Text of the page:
2016: The Year of Children’s Non-Fiction?

Well, goodbye 2015, it was nice knowing you. We had some good times together – we laughed, we cried, we ate too much cheese (again…) and we really enjoyed being on Blue Peter.

But now you’ve gone. You’ve ceased to be: you’re history, an ex-year, and we must look ahead and see what kind of journey round the Sun lies ahead. Will 2016 be kind? Will it rain on our plans or shower us with unexpected gifts?

I know one thing I’d like to see. I’d like to see more people waking up to children’s non-fiction. The thing is, that in the world of publishing, everyone says they like non-fiction, everyone will tell you how much they value it, admire it, enjoy reading it and so on. And yet it remains so much the poor relation, fobbed off and told to do the washing up while stories go to the ball.

I’ve been thinking about this for a while but it was the LISTS that prompted me to pen a ranty post. What lists you say? Oh you know, those lists that people like to bandy about at the end of December:

  • My Favourite Books of the Year
  • Best Children’s Reads of 2015
  • Top 10 Titles for 8-12s
  • Essential Reading for Kids
That kind of thing. I often don’t look at them because I find them too depressing. Yes, the books on them are good; yes they are well-written; of course they should be recommended and celebrated. But they are always fiction.
 
Now I’m as big a fiction fan as anybody else. I read a LOT of novels, both adult titles and kids’ but if I am compiling a list of books for children I do tend to think about children themselves. Kids come in all shapes, sizes, flavours – and the sad truth is that lots of them don’t read. They don’t choose to read, anyway. I hear this more and more, especially from teachers but from parents and others too.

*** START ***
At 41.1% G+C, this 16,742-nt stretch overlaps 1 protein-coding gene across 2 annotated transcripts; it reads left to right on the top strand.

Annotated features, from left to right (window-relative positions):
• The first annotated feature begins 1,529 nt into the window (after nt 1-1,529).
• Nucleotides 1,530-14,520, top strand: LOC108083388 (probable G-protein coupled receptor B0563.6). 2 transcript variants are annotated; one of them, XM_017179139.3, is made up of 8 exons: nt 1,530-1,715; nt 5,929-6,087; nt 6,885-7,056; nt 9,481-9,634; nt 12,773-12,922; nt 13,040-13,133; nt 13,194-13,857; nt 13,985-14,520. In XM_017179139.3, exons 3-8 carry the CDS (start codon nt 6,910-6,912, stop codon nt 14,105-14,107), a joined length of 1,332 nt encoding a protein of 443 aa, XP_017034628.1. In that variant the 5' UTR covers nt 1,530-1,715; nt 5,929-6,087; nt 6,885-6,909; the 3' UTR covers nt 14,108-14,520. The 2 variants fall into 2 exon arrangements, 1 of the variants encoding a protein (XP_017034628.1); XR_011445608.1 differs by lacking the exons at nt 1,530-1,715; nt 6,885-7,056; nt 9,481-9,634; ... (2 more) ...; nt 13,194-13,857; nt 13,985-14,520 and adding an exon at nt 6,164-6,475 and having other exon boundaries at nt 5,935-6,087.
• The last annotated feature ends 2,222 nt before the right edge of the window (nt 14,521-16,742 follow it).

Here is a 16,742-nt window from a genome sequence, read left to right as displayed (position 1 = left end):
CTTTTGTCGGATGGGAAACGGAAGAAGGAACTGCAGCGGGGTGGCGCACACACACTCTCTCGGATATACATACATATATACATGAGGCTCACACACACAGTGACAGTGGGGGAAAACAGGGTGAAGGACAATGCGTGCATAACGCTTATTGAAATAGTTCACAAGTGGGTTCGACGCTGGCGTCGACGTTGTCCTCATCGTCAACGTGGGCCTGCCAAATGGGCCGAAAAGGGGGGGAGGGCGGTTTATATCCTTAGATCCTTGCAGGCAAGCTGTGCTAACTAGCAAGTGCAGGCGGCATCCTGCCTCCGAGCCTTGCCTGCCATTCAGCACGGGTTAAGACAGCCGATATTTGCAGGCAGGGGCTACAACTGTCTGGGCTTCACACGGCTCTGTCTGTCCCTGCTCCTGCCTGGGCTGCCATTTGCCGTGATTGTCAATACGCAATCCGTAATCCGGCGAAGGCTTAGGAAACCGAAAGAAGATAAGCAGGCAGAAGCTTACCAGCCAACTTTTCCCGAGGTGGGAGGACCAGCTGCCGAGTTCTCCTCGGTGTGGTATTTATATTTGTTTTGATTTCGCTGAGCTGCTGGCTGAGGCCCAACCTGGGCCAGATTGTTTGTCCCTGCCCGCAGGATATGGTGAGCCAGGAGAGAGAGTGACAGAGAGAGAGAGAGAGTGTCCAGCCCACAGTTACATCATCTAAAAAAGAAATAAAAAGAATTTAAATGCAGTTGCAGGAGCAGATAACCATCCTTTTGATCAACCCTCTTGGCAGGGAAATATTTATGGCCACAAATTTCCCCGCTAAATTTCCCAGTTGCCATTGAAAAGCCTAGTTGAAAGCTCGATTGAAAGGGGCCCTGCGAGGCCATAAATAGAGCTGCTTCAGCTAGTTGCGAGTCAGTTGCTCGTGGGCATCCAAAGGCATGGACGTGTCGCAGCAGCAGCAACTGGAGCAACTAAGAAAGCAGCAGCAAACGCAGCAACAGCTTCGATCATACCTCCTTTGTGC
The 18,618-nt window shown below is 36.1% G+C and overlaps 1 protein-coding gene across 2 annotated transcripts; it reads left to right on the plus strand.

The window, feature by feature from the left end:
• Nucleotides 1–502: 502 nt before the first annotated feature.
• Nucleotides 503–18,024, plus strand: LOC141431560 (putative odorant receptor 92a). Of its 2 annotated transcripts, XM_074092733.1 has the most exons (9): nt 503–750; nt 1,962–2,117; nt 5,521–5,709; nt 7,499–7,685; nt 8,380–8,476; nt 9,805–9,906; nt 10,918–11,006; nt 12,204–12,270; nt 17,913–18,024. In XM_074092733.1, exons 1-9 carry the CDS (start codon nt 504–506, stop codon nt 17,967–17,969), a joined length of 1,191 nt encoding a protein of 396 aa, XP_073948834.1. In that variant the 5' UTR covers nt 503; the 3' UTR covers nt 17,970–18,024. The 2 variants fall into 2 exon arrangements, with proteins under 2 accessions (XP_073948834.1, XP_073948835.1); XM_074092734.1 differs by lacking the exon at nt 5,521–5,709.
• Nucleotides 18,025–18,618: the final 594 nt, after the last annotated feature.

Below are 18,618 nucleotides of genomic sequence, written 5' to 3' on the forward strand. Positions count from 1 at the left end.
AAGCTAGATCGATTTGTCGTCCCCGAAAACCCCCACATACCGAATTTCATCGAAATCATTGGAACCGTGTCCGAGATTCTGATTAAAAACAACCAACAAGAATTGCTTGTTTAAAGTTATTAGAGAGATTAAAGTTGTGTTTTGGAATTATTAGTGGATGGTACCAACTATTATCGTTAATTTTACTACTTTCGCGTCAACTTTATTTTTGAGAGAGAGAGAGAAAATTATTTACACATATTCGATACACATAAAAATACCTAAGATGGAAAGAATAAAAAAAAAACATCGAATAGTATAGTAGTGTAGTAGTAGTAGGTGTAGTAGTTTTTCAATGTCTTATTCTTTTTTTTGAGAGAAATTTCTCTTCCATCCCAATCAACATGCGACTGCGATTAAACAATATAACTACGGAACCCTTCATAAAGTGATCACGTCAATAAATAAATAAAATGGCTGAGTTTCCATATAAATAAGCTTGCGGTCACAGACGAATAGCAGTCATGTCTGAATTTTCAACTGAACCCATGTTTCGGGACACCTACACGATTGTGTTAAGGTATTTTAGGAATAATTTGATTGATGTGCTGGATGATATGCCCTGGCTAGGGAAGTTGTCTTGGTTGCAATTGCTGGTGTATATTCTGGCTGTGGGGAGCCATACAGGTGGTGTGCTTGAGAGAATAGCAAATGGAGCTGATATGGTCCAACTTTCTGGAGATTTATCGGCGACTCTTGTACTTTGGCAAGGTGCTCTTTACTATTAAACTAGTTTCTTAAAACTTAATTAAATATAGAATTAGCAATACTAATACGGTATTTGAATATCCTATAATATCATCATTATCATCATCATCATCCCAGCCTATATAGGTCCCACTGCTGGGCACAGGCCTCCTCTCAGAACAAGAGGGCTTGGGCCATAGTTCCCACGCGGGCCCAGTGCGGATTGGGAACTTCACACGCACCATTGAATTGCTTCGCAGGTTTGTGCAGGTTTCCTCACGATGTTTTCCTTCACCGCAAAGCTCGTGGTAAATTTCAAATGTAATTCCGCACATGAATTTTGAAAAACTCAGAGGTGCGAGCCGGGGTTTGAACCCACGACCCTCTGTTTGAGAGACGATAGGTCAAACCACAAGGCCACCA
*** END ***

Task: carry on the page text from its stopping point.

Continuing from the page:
Yet, many of us involved in publishing (and I’m guilty of it too) spend so much time celebrating the types of books that are only read by kids who already read for pleasure. I know this is a bit of a generalisation and there are always exceptions but it’s one of those ugly truths we prefer not to confront. We all do it: authors, publishers, bloggers, illustrators, agents, reviewers, festival organisers, award givers and more. We love the challenging, sophisticated, deep, issue-raising, unflinching novels in which the UK in particular excels. We have so many superb writers.
 
A book for a knave?
 
But what about the kids. What about that boy of 9 I was talking to this week from the Barnsley estate? He had a lovely smile and a dirty white T-shirt. He was pale, keen and probably bookless at home (although you never know). Would those long, challenging novels get him reading? Do fat pages of text appeal to him?
 
We rightly celebrate these books because their quality is admirable but why don’t we celebrate other types of books that are good in other ways? What about books of interesting facts, or books of humorous true stories or collections of wordplay or wacky poetry or quirky miscellanies? These are the types of books that get the Boy from Barnsley smiling, laughing, wanting more, even asking where you can buy these books.